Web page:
The FR-3700 is a rigid, closed-cell polyurethane foam that exhibits a high strength-to-weight ratio and boasts of a fire-retardant mechanism that produces an intumescent char when thermally attacked. It exhibits resistance to most chemicals and solvents, and common petroleum products have proven to have negligible effect on it. The foam’s applications require that it retain its physical properties over the normal life span of the product. To this end, tests have proven that compressive strength and char formation were not compromised despite long-term use, outperforming wood and other polymeric materials.
LAST-A-FOAM® FR-3700 Benefits:
- Satisfies radioactive material (RAM) regulations
- Closed-cell foam with intumescent properties
- High strength-to-weight ratio
- Proven long-term performance
- Biologically inert
- Does not swell, crack or split when exposed to water
- Outperforms wood and other polymeric materials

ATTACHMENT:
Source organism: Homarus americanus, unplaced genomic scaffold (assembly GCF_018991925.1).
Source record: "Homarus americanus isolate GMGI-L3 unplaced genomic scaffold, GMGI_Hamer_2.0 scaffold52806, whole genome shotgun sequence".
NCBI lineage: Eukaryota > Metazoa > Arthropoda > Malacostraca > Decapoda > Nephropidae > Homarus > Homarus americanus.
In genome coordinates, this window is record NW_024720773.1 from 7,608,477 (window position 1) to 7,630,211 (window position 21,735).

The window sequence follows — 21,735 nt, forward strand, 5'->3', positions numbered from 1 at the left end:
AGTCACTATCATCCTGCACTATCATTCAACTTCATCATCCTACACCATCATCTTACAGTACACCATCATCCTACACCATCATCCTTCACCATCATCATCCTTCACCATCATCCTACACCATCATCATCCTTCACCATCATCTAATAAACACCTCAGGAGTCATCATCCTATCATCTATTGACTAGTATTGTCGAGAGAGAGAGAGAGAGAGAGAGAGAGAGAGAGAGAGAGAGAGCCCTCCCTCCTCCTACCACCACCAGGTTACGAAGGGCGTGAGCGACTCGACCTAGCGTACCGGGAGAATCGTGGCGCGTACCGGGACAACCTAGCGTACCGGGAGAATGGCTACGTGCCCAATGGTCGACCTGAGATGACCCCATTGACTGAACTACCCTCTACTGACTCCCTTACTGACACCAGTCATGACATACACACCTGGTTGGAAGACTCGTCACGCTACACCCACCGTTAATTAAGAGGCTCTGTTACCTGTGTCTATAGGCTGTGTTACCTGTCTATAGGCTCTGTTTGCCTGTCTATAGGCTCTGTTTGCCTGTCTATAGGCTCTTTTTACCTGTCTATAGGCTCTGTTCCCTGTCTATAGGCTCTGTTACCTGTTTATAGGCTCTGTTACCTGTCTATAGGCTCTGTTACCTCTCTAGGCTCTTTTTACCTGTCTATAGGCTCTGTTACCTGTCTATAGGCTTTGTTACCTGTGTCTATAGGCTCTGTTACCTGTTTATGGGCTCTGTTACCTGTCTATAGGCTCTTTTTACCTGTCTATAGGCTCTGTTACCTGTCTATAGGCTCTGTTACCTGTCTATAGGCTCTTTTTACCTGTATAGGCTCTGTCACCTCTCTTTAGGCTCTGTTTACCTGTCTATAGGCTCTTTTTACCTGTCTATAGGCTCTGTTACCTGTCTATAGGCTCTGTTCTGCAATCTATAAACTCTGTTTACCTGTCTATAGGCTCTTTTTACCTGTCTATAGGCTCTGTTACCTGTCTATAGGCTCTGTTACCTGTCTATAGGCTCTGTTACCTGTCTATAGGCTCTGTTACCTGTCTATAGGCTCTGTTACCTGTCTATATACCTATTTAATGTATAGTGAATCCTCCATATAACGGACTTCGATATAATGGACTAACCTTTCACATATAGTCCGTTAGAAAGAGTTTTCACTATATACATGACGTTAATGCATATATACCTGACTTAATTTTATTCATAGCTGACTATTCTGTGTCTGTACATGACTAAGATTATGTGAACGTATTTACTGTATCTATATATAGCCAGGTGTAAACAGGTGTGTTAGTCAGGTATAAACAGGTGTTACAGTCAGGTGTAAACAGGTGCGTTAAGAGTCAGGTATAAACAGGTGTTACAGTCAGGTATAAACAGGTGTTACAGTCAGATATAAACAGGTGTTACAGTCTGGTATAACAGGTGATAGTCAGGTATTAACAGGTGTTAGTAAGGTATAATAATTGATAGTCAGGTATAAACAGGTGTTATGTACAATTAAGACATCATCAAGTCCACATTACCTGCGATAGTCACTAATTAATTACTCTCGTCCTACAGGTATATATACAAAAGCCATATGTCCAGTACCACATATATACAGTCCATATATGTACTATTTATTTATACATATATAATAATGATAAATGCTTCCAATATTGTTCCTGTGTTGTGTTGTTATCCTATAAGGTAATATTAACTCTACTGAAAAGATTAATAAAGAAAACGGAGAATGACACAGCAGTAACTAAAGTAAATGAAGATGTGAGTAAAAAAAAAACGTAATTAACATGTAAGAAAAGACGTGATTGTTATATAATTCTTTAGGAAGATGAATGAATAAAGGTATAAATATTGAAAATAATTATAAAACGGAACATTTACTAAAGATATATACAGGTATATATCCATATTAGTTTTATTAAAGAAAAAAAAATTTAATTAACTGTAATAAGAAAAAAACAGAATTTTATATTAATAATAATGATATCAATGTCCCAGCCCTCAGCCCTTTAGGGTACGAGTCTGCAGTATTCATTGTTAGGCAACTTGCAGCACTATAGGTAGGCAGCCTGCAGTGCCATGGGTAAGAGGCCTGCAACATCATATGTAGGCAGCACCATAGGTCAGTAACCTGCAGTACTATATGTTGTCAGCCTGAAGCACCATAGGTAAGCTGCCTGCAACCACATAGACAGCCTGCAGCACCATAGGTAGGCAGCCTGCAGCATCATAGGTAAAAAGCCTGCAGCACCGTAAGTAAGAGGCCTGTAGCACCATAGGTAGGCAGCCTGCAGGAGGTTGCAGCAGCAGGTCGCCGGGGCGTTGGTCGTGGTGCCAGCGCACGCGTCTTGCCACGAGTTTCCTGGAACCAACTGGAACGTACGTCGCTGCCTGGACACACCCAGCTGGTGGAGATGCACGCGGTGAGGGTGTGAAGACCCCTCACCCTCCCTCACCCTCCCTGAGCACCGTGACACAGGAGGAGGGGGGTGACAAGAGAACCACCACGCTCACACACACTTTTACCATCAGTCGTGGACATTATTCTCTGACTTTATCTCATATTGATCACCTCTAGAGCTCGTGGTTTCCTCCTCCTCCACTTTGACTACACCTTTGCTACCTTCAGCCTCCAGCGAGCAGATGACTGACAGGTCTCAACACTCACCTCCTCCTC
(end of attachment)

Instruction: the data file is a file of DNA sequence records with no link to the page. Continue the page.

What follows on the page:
- Resistant to most chemicals and solvents
Download the FR-3700 Performance Foam Series PDS
Olson believes that one of the main reasons General Plastics is chosen by his customers is due to their strong reputation for quality and earned credibility through its long history in the industry. Other companies have attempted to supply foam for front- and back-end nuclear transportation and storage packages, but none were successful because they lack the certification and quality reputation that General Plastics has with the NRC.
“Having an FAA-certified testing lab works to their advantage,” Olson said, “I know that they’ve done extensive testing on their foam, both for fire and compression strength.” In addition, General Plastics meets the quality standards for NQA-1 and MIL-I-45208A.
The partnership between Columbiana Hi Tech and General Plastics is a success story proven in almost two decades of delivering quality products year after year. Every year, roughly three million packages of radioactive materials are shipped within the United States from source to storage.
The NRC has a zero-tolerance policy for human contact with nuclear waste during transport, and has penned proper transportation procedures for RAM.